What It Means To Put A White Pumpkin On Your Porch

The following article includes information pertaining to pregnancy and infant loss.

October is a time that most associate with the joys of carving pumpkins, decorating yards for Halloween, and families trick-or-treating, but for others, it can be a time of mourning. Decorating your porch with white pumpkins is a way to honor a child lost from miscarriage, stillbirth, or sudden infant death syndrome. While October is a month to celebrate Halloween and embrace family traditions, it's also Pregnancy and Infant Loss Awareness Month.

The Pregnancy and Infant Loss community uses the white pumpkin as a symbol. For parents whose child will never put on a Halloween costume, visit a pumpkin patch, or marvel over their trick-or-treat candy, adding a white pumpkin to the fall décor on their porch is a way to include, remember, and honor their child who has passed away. According to the Centers for Disease Control and Prevention, 21,000 stillbirths were recorded in 2020. Though this experience is often isolating, the symbol of the white pumpkin brings awareness and joins together a community of parents to support each other.

Where the white pumpkin movement started

Jennifer Giles, a mother whose daughter, Madelyn Grace, passed away when she was 38 weeks pregnant, wrote a poem titled "The White Pumpkin" and shared it on Facebook in 2018. The symbolism of the color white and its associations with innocence and rebirth inspired others who had suffered the loss of a child to create a movement of displaying white pumpkins. According to Good Housekeeping, Giles' post was shared 11,000 times and received almost 900 comments. Though the original post can no longer be found, the poem continues to be shared by others on social media.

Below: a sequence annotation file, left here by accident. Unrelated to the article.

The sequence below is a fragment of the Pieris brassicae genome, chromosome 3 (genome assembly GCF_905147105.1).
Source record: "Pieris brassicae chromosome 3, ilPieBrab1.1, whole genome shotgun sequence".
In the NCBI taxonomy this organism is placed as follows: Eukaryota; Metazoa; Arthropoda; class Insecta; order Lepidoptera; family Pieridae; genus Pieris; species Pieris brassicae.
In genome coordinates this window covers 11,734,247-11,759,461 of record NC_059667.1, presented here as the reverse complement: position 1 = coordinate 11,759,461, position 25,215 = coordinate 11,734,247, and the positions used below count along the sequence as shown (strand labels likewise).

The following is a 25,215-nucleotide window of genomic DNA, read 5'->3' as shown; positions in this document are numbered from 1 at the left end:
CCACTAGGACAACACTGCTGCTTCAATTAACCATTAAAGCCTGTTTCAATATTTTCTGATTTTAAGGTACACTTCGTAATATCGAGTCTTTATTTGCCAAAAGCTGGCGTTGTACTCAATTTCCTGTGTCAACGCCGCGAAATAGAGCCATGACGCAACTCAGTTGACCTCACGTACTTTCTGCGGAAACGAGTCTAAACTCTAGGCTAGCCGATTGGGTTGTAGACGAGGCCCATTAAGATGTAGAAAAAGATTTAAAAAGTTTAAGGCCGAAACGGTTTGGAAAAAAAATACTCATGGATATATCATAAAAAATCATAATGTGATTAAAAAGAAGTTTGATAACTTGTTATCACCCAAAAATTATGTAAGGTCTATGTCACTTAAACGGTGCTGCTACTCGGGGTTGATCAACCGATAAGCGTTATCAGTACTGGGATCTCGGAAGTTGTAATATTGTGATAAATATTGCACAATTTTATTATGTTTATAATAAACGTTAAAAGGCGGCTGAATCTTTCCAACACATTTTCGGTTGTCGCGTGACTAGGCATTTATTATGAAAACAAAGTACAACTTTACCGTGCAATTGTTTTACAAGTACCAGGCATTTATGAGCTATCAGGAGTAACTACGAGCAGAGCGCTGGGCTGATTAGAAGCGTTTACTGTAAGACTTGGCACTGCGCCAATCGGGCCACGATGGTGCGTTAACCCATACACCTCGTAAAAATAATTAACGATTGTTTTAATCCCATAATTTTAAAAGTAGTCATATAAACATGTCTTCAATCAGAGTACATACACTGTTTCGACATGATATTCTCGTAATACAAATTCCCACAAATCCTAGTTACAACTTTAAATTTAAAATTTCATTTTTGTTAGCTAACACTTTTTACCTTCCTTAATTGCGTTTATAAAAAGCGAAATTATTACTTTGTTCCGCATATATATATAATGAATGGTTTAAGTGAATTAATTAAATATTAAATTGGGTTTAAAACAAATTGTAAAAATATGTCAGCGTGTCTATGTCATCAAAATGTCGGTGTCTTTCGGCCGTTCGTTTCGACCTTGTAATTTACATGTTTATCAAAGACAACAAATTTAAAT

Displaying a white pumpkin on your porch was given new meaning with Giles' poem; now a symbol of support and remembrance for those who have lost pregnancies or infants. Two years after sharing her poem and story, Giles started the White Pumpkin Project, which aimed to sell hand-painted and carved white, wooden pumpkins, personalized with the child's name.

The White Pumpkin Project

When Jennifer Giles searched Instagram for white pumpkins to buy, she found Jessica Watt, a blogger with an online boutique called The Happy Home. Giles and Watt developed a relationship and discovered that Watt's daughter has the same name as the child Giles lost. Watt had also struggled with infertility in the past, and through their friendship Giles and Watt started the White Pumpkin Project in 2020. As of 2021, the two women had sold more than 80 of their memorial pumpkins. Some of the profits from the sales went to support Strongheart, Giles' group for women who've experienced infertility or the loss of a child.

Though the White Pumpkin Project no longer seems to be operating, Giles' poem and the symbol of the white pumpkin continue to support families. In an interview with Good Housekeeping, Giles spoke of how her daughter's story inspires hope. "What can be perceived as a tragedy — and trust me, it is — can also be something that brings good. I've seen the good that she's brought to my family. I've seen the good that she's brought to so many others," Giles said. By decorating your porch with a white pumpkin, you can show your support to those mourning a child this fall.

If you or someone you know needs help with pregnancy, birth, or postpartum grief, please contact Postpartum Support International at 1-800-944-4773.